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[158] pressing upon them from almost every direction. Just at this moment, to my great surprise, several white flags were displayed in the Twenty-fourth regiment, Texas dismounted cavalry, First brigade, and before they could be suppressed, the enemy took advantage of them, crowded upon my lines, and . . I was forced to the humiliating necessity of surrendering the balance of the command.

My great hope was to keep them in check until night, and then if reinforcements did not reach me, to cut my way out. No stigma should rest upon the troops. It is no fault of theirs. They fought with a desperation and courage yet unsurpassed in this war, and I hope and trust that the traitor will yet be discovered, brought to justice, and suffer the full penalty of the law. My thanks are due to Colonels Anderson and Gillespie for the prompt measures taken to prevent the raising of the white flag in their regiments. In the Second brigade, commanded by the gallant Deshler, it was never displayed.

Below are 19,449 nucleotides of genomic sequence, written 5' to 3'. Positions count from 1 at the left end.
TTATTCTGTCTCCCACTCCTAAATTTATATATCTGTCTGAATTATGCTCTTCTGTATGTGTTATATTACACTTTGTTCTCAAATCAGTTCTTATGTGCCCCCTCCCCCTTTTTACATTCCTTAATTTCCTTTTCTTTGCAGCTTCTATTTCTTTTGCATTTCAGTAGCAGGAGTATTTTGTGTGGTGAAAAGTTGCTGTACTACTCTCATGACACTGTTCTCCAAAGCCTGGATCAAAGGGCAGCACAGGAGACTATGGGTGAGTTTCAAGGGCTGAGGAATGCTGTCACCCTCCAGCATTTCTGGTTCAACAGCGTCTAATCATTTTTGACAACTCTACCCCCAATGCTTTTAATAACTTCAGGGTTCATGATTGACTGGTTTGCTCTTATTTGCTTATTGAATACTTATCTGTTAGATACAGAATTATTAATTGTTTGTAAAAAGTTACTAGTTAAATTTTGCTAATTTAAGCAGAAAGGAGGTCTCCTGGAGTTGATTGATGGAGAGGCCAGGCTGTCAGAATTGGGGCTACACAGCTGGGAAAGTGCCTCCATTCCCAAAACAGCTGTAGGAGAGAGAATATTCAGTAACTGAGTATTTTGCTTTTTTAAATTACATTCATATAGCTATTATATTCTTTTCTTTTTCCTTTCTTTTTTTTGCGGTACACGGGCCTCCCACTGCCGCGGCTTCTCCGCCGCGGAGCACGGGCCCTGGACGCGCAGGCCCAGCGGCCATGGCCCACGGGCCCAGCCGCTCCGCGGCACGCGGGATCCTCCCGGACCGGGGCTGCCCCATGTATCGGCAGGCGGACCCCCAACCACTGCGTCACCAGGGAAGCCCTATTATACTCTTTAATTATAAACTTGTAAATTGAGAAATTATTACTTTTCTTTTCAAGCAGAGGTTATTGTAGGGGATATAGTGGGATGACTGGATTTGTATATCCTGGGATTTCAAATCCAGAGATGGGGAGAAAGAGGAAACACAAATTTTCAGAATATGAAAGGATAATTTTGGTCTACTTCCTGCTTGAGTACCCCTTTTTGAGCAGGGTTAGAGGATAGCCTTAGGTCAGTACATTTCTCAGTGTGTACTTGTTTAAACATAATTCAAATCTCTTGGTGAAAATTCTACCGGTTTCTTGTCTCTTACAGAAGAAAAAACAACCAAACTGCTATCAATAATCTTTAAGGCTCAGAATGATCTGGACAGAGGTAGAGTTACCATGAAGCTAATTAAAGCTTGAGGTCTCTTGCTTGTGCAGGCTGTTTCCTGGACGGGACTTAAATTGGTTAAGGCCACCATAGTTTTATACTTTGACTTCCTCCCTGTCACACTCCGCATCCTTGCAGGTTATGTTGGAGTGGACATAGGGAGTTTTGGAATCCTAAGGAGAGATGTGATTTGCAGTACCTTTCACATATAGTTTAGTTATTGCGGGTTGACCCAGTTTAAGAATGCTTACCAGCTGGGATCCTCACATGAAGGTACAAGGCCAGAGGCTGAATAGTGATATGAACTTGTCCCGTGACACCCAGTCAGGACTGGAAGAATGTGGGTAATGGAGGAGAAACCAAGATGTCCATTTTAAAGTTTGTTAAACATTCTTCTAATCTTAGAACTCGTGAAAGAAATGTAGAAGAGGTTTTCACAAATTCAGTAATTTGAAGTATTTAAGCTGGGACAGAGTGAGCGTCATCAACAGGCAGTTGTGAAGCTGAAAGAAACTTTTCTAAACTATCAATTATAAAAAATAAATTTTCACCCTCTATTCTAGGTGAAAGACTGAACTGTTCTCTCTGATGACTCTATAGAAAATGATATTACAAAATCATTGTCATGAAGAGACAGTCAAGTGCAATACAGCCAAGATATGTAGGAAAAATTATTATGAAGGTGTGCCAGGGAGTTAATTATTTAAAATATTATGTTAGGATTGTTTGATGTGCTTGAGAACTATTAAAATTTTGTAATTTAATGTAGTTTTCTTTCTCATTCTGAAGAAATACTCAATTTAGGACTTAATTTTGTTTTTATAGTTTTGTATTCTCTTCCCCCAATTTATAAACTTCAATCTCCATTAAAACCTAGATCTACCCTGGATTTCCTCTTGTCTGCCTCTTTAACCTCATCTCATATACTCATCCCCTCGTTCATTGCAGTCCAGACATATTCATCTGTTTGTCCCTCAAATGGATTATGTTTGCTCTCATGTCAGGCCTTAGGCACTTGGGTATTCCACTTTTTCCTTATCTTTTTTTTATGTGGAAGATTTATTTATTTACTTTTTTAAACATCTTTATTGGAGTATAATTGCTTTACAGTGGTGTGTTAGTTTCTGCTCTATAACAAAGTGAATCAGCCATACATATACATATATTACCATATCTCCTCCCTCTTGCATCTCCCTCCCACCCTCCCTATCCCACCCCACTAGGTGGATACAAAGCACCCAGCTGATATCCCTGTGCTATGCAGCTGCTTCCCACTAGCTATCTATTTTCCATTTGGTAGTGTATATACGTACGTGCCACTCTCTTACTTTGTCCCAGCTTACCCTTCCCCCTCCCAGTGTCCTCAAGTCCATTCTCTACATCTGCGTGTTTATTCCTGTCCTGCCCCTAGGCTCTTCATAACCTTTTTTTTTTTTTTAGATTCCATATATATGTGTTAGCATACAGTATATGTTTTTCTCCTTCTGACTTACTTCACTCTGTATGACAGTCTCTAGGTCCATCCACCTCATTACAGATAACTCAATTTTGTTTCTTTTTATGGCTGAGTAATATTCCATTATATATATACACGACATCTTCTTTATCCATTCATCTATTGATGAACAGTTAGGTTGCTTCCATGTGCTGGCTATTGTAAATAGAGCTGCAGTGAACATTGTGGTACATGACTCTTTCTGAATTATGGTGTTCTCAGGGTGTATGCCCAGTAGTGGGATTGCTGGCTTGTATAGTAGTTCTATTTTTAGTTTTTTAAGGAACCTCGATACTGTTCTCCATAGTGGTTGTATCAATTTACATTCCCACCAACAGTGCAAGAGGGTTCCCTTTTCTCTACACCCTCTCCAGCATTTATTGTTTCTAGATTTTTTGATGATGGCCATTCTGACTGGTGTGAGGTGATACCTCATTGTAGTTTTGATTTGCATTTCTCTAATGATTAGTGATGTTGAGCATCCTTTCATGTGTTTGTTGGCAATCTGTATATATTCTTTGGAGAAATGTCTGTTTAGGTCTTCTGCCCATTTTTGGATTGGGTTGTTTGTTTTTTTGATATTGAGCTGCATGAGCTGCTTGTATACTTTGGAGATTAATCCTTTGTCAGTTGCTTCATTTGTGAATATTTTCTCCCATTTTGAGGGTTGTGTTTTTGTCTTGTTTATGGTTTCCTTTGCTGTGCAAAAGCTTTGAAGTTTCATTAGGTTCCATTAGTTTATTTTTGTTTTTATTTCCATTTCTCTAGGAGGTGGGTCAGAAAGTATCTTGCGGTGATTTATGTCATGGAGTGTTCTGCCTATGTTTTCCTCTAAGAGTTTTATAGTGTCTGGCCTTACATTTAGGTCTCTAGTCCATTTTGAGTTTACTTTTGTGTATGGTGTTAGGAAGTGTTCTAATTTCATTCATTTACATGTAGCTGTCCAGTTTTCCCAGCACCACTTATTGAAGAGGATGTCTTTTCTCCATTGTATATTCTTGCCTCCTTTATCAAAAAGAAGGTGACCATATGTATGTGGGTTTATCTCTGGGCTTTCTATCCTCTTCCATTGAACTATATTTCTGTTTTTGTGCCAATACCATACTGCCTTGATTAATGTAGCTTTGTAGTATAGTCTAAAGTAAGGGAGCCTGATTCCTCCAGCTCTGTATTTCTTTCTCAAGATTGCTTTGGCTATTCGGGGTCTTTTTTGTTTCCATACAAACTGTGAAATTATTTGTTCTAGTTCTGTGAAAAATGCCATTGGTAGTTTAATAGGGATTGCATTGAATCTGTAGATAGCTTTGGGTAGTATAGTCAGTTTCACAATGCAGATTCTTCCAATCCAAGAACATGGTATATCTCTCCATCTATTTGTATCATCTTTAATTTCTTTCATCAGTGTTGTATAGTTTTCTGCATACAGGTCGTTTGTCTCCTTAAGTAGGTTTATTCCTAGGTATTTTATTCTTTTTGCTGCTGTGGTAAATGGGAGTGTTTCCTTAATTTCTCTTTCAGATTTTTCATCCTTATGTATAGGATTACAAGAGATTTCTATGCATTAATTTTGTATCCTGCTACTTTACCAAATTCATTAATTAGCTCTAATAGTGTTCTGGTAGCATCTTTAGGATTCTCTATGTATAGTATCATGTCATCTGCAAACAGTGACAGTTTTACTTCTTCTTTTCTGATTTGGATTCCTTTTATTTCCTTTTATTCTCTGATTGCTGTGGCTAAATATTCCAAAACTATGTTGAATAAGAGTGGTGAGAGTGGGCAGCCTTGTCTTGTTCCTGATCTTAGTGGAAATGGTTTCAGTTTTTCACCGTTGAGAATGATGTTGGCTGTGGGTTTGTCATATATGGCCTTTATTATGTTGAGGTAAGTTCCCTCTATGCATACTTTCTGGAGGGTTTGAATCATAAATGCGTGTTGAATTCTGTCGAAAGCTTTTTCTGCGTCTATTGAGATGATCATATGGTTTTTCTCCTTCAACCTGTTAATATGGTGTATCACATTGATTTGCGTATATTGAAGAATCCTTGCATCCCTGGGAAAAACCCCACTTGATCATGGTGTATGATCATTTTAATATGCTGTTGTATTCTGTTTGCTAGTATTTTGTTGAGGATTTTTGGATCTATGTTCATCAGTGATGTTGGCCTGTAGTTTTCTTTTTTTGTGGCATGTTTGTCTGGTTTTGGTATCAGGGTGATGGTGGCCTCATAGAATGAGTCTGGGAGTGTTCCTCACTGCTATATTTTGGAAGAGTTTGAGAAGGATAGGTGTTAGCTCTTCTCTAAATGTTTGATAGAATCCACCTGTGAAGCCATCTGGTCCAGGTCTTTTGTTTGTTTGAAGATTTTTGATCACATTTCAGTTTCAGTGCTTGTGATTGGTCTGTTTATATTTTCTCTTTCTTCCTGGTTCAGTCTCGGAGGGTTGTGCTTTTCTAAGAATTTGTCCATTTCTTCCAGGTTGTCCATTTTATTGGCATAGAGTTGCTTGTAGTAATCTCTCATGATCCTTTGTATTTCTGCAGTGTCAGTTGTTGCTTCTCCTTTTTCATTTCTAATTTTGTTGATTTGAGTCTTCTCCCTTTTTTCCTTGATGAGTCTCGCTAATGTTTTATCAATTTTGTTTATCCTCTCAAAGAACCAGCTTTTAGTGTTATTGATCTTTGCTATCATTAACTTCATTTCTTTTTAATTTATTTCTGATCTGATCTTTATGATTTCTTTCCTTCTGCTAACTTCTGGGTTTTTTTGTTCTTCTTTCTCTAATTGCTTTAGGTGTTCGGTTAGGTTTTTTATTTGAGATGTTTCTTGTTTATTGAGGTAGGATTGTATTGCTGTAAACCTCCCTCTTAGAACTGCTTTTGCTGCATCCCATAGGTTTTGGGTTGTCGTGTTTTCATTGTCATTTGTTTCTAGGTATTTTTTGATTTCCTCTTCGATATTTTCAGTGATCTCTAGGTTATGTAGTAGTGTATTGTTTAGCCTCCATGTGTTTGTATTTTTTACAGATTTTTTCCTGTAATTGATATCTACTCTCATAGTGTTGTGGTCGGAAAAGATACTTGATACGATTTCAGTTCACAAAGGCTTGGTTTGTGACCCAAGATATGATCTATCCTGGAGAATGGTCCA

I ordered Col. E. E. Portlock, commanding at St. Charles, to hasten to my relief with what troops he could spare. Capt. Alf. Johnson reached the post on Saturday night and took part in the action of the 11th. Colonel Portlock, at the head of 190 men of his regiment of infantry, made ,the unprecedented march of 40 miles in twenty-four hours, and succeeded in entering our lines amidst a heavy fire from the enemy on his flank. He was just on the eve of bringing his men into action when the surrender took place. In no battle of the war has the disparity of forces been so great. The enemy's force was full 50,000, while ours did not exceed 3,000, and yet for two days did we royally repulse and hold in check that immense body of the enemy. My loss will not exceed 60 killed and 75 or 80 wounded. The loss of the enemy was from 1,500 to 2,000.1

An officer in Churchill's command, now a senator of the United States, of conceded ability and fidelity to the traditions of the South, has recently paid the Arkansas soldiers the following eloquent tribute, which is also a graphic account of the combat:

1 Federal reports, strength about 32,000; losses, 134 killed, 898 wounded.

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